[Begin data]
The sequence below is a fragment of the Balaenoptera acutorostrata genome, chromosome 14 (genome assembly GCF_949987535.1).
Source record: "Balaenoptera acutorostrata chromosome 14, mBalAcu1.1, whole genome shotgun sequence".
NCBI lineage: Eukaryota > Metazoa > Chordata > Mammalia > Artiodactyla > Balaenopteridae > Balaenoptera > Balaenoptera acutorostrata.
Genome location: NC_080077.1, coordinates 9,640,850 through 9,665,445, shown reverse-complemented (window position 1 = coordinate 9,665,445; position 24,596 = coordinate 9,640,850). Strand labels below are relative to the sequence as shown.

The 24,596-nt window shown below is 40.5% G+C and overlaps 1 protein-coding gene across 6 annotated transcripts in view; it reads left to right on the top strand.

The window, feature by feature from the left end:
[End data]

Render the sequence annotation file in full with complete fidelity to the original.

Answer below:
The sequence below is a fragment of the Balaenoptera acutorostrata genome, chromosome 14 (genome assembly GCF_949987535.1).
Source record: "Balaenoptera acutorostrata chromosome 14, mBalAcu1.1, whole genome shotgun sequence".
NCBI lineage: Eukaryota > Metazoa > Chordata > Mammalia > Artiodactyla > Balaenopteridae > Balaenoptera > Balaenoptera acutorostrata.
Genome location: NC_080077.1, coordinates 9,640,850 through 9,665,445, shown reverse-complemented (window position 1 = coordinate 9,665,445; position 24,596 = coordinate 9,640,850). Strand labels below are relative to the sequence as shown.

The 24,596-nt window shown below is 40.5% G+C and overlaps 1 protein-coding gene across 6 annotated transcripts in view; it reads left to right on the top strand.

The window, feature by feature from the left end: